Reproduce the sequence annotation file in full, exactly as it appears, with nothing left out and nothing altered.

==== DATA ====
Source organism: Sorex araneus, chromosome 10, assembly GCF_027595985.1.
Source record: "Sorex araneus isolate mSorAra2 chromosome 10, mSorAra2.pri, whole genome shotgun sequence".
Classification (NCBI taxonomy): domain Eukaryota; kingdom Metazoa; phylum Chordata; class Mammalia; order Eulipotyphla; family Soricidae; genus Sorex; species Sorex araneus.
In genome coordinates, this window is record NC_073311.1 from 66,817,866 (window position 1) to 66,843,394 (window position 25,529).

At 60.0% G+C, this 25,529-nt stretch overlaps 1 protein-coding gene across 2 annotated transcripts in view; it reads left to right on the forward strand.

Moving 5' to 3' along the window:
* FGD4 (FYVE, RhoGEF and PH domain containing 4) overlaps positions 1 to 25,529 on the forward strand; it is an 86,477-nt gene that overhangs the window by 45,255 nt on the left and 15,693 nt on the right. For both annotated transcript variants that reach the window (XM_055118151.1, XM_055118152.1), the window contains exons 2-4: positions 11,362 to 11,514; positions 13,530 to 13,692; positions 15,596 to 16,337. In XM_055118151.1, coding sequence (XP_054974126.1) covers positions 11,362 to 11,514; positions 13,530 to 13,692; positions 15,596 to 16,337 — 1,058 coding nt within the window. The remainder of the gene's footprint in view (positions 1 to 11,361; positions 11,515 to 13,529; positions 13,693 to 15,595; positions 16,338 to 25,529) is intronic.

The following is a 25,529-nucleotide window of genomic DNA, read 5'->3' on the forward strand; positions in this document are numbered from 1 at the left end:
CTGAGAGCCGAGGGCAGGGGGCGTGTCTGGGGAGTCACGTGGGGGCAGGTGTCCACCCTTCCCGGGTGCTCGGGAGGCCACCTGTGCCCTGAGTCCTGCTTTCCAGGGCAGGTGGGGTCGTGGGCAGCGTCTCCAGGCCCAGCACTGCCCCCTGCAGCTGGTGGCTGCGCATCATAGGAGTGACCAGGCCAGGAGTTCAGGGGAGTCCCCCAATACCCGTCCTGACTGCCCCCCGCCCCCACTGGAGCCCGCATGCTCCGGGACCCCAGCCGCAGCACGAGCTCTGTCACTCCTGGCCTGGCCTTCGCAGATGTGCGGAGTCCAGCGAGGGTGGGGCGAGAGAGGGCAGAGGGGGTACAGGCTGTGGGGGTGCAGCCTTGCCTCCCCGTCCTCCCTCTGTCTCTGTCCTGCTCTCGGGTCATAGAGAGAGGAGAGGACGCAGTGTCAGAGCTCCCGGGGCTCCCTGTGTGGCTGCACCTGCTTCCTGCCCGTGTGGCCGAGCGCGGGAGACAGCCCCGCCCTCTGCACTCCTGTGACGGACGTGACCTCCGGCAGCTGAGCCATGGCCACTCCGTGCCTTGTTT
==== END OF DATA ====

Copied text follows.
Source organism: Sorex araneus, chromosome 10, assembly GCF_027595985.1.
Source record: "Sorex araneus isolate mSorAra2 chromosome 10, mSorAra2.pri, whole genome shotgun sequence".
Classification (NCBI taxonomy): domain Eukaryota; kingdom Metazoa; phylum Chordata; class Mammalia; order Eulipotyphla; family Soricidae; genus Sorex; species Sorex araneus.
In genome coordinates, this window is record NC_073311.1 from 66,817,866 (window position 1) to 66,843,394 (window position 25,529).

At 60.0% G+C, this 25,529-nt stretch overlaps 1 protein-coding gene across 2 annotated transcripts in view; it reads left to right on the forward strand.

Moving 5' to 3' along the window:
* FGD4 (FYVE, RhoGEF and PH domain containing 4) overlaps positions 1 to 25,529 on the forward strand; it is an 86,477-nt gene that overhangs the window by 45,255 nt on the left and 15,693 nt on the right. For both annotated transcript variants that reach the window (XM_055118151.1, XM_055118152.1), the window contains exons 2-4: positions 11,362 to 11,514; positions 13,530 to 13,692; positions 15,596 to 16,337. In XM_055118151.1, coding sequence (XP_054974126.1) covers positions 11,362 to 11,514; positions 13,530 to 13,692; positions 15,596 to 16,337 — 1,058 coding nt within the window. The remainder of the gene's footprint in view (positions 1 to 11,361; positions 11,515 to 13,529; positions 13,693 to 15,595; positions 16,338 to 25,529) is intronic.

The following is a 25,529-nucleotide window of genomic DNA, read 5'->3' on the forward strand; positions in this document are numbered from 1 at the left end:
CTGAGAGCCGAGGGCAGGGGGCGTGTCTGGGGAGTCACGTGGGGGCAGGTGTCCACCCTTCCCGGGTGCTCGGGAGGCCACCTGTGCCCTGAGTCCTGCTTTCCAGGGCAGGTGGGGTCGTGGGCAGCGTCTCCAGGCCCAGCACTGCCCCCTGCAGCTGGTGGCTGCGCATCATAGGAGTGACCAGGCCAGGAGTTCAGGGGAGTCCCCCAATACCCGTCCTGACTGCCCCCCGCCCCCACTGGAGCCCGCATGCTCCGGGACCCCAGCCGCAGCACGAGCTCTGTCACTCCTGGCCTGGCCTTCGCAGATGTGCGGAGTCCAGCGAGGGTGGGGCGAGAGAGGGCAGAGGGGGTACAGGCTGTGGGGGTGCAGCCTTGCCTCCCCGTCCTCCCTCTGTCTCTGTCCTGCTCTCGGGTCATAGAGAGAGGAGAGGACGCAGTGTCAGAGCTCCCGGGGCTCCCTGTGTGGCTGCACCTGCTTCCTGCCCGTGTGGCCGAGCGCGGGAGACAGCCCCGCCCTCTGCACTCCTGTGACGGACGTGACCTCCGGCAGCTGAGCCATGGCCACTCCGTGCCTTGTTT